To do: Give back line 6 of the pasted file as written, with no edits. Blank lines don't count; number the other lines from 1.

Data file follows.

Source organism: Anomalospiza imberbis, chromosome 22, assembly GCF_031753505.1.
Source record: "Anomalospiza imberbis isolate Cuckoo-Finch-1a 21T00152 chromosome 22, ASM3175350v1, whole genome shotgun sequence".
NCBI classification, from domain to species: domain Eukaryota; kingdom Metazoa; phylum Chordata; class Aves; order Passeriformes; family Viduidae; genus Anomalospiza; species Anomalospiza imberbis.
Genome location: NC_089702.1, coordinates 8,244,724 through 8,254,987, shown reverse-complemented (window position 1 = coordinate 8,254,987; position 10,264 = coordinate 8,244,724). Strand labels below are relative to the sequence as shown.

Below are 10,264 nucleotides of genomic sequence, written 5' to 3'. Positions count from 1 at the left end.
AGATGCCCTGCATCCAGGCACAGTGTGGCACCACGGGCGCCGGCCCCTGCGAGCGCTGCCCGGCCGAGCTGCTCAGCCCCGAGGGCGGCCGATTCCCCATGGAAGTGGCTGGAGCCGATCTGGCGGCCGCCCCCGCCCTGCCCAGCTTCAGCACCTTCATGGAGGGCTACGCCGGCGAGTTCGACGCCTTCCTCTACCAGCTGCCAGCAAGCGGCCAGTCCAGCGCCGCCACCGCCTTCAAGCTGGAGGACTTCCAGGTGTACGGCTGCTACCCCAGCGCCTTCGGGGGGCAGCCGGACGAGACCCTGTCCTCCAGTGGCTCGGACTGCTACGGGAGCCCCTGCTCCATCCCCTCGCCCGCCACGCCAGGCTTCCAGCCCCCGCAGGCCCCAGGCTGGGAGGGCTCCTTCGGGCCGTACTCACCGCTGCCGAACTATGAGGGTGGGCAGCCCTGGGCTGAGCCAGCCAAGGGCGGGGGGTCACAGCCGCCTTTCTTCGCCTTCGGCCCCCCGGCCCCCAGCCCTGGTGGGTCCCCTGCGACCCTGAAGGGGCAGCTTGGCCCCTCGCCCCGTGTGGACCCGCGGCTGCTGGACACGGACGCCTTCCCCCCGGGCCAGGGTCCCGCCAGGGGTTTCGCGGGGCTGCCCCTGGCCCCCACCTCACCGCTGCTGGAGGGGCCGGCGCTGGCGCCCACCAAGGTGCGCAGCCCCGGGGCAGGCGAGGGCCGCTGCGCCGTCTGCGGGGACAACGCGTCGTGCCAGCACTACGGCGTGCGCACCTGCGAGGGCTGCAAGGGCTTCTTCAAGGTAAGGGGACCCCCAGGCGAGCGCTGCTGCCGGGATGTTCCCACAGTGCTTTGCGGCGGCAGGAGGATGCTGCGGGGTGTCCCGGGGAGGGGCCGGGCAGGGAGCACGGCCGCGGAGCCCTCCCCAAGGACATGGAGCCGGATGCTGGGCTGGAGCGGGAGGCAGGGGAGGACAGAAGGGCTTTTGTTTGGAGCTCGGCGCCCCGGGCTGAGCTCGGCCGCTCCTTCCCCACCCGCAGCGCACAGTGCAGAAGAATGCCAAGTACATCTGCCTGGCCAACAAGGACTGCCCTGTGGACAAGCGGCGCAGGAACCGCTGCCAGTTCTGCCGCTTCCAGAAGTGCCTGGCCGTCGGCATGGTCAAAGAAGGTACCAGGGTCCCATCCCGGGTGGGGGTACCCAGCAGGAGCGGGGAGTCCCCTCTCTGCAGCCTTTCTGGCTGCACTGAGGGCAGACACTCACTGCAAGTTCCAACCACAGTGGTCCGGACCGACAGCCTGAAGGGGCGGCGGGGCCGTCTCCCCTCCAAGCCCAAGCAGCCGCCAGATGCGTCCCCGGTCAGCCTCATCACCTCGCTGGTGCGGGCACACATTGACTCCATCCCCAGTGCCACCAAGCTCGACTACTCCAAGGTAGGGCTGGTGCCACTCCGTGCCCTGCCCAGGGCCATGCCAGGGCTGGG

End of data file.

AGATGCCCTGCATCCAGGCACAGTGTGGCACCACGGGCGCCGGCCCCTGCGAGCGCTGCCCGGCCGAGCTGCTCAGCCCCGAGGGCGGCCGATTCCCCATGGAAGTGGCTGGAGCCGATCTGGCGGCCGCCCCCGCCCTGCCCAGCTTCAGCACCTTCATGGAGGGCTACGCCGGCGAGTTCGACGCCTTCCTCTACCAGCTGCCAGCAAGCGGCCAGTCCAGCGCCGCCACCGCCTTCAAGCTGGAGGACTTCCAGGTGTACGGCTGCTACCCCAGCGCCTTCGGGGGGCAGCCGGACGAGACCCTGTCCTCCAGTGGCTCGGACTGCTACGGGAGCCCCTGCTCCATCCCCTCGCCCGCCACGCCAGGCTTCCAGCCCCCGCAGGCCCCAGGCTGGGAGGGCTCCTTCGGGCCGTACTCACCGCTGCCGAACTATGAGGGTGGGCAGCCCTGGGCTGAGCCAGCCAAGGGCGGGGGGTCACAGCCGCCTTTCTTCGCCTTCGGCCCCCCGGCCCCCAGCCCTGGTGGGTCCCCTGCGACCCTGAAGGGGCAGCTTGGCCCCTCGCCCCGTGTGGACCCGCGGCTGCTGGACACGGACGCCTTCCCCCCGGGCCAGGGTCCCGCCAGGGGTTTCGCGGGGCTGCCCCTGGCCCCCACCTCACCGCTGCTGGAGGGGCCGGCGCTGGCGCCCACCAAGGTGCGCAGCCCCGGGGCAGGCGAGGGCCGCTGCGCCGTCTGCGGGGACAACGCGTCGTGCCAGCACTACGGCGTGCGCACCTGCGAGGGCTGCAAGGGCTTCTTCAAGGTAAGGGGACCCCCAGGCGAGCGCTGCTGCCGGGATGTTCCCACAGTGCTTTGCGGCGGCAGGAGGATGCTGCGGGGTGTCCCGGGGAGGGGCCGGGCAGGGAGCACGGCCGCGGAGCCCTCCCCAAGGACATGGAGCCGGATGCTGGGCTGGAGCGGGAGGCAGGGGAGGACAGAAGGGCTTTTGTTTGGAGCTCGGCGCCCCGGGCTGAGCTCGGCCGCTCCTTCCCCACCCGCAGCGCACAGTGCAGAAGAATGCCAAGTACATCTGCCTGGCCAACAAGGACTGCCCTGTGGACAAGCGGCGCAGGAACCGCTGCCAGTTCTGCCGCTTCCAGAAGTGCCTGGCCGTCGGCATGGTCAAAGAAGGTACCAGGGTCCCATCCCGGGTGGGGGTACCCAGCAGGAGCGGGGAGTCCCCTCTCTGCAGCCTTTCTGGCTGCACTGAGGGCAGACACTCACTGCAAGTTCCAACCACAGTGGTCCGGACCGACAGCCTGAAGGGGCGGCGGGGCCGTCTCCCCTCCAAGCCCAAGCAGCCGCCAGATGCGTCCCCGGTCAGCCTCATCACCTCGCTGGTGCGGGCACACATTGACTCCATCCCCAGTGCCACCAAGCTCGACTACTCCAAGGTAGGGCTGGTGCCACTCCGTGCCCTGCCCAGGGCCATGCCAGGGCTGGG